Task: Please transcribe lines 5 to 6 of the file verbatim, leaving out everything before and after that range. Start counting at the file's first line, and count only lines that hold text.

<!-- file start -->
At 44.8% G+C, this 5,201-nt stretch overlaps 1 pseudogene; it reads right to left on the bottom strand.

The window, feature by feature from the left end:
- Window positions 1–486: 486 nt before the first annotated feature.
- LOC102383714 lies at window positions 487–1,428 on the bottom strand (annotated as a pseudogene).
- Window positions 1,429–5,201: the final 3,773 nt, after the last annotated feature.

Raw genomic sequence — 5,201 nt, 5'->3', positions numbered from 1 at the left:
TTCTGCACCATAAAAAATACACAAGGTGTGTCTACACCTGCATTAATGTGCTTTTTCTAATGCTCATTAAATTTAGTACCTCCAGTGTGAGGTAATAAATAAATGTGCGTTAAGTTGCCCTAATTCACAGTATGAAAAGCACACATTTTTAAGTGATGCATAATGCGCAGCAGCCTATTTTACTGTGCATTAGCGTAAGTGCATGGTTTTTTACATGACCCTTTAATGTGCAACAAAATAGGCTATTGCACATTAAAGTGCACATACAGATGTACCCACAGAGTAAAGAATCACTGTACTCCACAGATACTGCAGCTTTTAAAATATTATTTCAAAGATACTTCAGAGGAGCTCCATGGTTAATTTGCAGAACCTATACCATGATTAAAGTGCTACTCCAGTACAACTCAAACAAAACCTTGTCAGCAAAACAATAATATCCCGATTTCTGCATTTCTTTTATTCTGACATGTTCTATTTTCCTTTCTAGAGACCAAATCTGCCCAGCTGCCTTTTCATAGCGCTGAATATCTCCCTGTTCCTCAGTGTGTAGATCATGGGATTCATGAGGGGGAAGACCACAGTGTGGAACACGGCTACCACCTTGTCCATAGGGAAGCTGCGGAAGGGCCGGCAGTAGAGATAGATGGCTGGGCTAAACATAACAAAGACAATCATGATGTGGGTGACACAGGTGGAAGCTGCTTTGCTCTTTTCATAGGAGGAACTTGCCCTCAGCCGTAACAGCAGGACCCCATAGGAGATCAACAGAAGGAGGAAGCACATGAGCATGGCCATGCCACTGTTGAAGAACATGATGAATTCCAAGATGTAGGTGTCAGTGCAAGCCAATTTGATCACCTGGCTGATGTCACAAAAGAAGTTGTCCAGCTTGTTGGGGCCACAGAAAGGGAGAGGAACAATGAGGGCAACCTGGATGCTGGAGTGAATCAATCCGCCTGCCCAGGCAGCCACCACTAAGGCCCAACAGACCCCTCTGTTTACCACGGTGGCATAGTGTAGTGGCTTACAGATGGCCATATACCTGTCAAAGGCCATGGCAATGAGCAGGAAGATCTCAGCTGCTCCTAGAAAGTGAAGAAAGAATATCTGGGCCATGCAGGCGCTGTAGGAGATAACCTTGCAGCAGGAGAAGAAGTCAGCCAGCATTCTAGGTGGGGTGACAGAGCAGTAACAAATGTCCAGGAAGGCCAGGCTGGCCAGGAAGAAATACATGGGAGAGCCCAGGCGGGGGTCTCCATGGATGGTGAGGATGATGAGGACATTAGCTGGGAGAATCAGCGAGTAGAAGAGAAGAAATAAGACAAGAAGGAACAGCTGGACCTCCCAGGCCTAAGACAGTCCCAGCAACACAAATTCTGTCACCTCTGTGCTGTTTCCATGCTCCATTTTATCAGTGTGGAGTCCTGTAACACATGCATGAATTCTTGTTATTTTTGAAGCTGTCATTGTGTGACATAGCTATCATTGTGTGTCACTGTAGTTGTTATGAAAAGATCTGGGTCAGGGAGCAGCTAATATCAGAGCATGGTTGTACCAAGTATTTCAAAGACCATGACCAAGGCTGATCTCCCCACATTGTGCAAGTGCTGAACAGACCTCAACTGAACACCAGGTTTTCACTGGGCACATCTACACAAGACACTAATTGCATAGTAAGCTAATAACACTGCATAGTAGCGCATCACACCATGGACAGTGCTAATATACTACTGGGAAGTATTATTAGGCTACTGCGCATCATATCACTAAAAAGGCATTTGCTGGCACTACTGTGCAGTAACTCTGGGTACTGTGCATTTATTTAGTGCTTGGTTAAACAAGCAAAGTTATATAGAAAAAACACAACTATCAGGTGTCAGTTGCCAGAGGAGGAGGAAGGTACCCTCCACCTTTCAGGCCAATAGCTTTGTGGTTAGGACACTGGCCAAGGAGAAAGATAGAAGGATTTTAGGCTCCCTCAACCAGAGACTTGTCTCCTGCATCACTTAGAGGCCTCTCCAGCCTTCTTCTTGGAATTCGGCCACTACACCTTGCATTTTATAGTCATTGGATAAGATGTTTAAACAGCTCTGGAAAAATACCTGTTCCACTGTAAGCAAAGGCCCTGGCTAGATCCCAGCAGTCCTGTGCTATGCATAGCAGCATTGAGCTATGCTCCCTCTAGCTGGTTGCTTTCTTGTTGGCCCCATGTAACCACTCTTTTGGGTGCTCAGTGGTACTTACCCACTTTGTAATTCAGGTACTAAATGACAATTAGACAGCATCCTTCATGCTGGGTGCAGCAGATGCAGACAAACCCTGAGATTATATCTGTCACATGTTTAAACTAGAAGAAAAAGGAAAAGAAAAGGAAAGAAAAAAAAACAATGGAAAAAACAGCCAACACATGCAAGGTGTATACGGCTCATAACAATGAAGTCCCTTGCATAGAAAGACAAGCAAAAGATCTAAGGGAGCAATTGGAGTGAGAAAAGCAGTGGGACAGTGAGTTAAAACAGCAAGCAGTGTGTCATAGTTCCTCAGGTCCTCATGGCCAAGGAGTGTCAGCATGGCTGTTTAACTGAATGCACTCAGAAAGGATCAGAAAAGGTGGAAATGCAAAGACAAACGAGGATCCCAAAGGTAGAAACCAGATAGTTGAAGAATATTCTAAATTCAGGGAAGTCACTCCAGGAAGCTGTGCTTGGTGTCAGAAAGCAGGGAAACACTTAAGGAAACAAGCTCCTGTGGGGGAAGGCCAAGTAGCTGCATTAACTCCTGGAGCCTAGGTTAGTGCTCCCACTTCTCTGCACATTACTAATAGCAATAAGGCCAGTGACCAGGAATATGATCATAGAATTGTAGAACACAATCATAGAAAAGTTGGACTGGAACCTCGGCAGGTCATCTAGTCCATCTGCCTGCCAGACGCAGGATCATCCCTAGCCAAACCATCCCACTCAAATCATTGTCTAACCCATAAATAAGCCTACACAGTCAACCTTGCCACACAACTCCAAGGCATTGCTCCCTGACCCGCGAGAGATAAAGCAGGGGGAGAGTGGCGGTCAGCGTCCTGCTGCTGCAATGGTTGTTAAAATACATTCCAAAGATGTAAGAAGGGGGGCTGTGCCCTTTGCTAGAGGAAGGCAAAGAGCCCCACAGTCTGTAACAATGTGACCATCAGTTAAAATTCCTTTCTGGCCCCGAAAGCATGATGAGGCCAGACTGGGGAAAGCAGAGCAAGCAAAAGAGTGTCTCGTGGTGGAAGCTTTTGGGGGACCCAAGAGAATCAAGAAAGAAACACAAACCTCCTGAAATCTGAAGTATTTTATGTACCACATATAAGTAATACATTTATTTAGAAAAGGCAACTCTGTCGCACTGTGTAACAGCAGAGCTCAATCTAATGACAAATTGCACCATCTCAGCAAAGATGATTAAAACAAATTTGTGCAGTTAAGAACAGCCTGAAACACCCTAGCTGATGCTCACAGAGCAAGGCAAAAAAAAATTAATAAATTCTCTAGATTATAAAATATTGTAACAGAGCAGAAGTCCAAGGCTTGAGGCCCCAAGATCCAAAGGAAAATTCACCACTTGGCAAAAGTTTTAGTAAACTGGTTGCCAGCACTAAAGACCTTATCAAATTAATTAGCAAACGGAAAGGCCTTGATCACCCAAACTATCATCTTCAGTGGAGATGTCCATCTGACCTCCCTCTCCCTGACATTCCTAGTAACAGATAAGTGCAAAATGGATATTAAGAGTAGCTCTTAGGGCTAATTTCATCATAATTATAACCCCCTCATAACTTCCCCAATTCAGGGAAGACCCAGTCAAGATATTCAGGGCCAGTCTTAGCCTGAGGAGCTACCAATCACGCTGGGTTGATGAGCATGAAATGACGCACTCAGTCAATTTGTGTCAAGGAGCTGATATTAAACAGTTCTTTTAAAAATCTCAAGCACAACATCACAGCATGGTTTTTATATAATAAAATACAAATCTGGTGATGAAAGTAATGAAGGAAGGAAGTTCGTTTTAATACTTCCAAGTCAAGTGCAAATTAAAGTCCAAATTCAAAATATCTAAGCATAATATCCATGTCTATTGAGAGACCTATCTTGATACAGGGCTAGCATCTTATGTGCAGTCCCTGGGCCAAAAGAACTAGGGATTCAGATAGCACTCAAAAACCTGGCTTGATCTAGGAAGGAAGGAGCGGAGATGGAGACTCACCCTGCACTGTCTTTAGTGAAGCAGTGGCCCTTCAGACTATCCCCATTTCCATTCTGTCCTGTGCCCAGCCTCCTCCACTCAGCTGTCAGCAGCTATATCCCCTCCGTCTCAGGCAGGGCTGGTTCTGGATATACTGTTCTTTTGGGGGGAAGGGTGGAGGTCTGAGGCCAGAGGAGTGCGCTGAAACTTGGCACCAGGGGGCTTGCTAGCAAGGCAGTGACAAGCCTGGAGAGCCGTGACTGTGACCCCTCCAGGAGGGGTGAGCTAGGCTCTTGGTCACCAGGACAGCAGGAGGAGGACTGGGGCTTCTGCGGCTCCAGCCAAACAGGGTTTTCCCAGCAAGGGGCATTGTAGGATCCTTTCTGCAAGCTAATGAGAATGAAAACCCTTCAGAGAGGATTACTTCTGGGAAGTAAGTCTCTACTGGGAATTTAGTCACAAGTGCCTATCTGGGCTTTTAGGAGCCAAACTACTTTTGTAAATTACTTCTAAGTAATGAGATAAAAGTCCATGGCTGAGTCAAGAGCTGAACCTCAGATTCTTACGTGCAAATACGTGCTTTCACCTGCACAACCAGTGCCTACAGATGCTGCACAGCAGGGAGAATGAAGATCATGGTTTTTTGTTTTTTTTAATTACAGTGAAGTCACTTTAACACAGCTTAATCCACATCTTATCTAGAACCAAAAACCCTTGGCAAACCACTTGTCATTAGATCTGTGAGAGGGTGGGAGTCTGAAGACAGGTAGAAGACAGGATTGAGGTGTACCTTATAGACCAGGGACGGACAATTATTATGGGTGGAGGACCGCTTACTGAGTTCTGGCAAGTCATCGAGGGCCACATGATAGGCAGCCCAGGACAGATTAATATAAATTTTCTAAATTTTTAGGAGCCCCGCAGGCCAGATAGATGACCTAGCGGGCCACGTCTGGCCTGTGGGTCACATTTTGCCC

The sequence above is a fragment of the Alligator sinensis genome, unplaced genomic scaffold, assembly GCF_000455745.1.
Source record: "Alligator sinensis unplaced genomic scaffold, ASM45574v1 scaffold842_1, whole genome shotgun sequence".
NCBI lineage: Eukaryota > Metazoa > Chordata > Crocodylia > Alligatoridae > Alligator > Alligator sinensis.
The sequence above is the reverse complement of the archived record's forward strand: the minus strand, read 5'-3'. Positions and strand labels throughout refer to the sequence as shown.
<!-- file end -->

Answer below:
- Window positions 1,429–5,201: the final 3,773 nt, after the last annotated feature.

Raw genomic sequence — 5,201 nt, 5'->3', positions numbered from 1 at the left: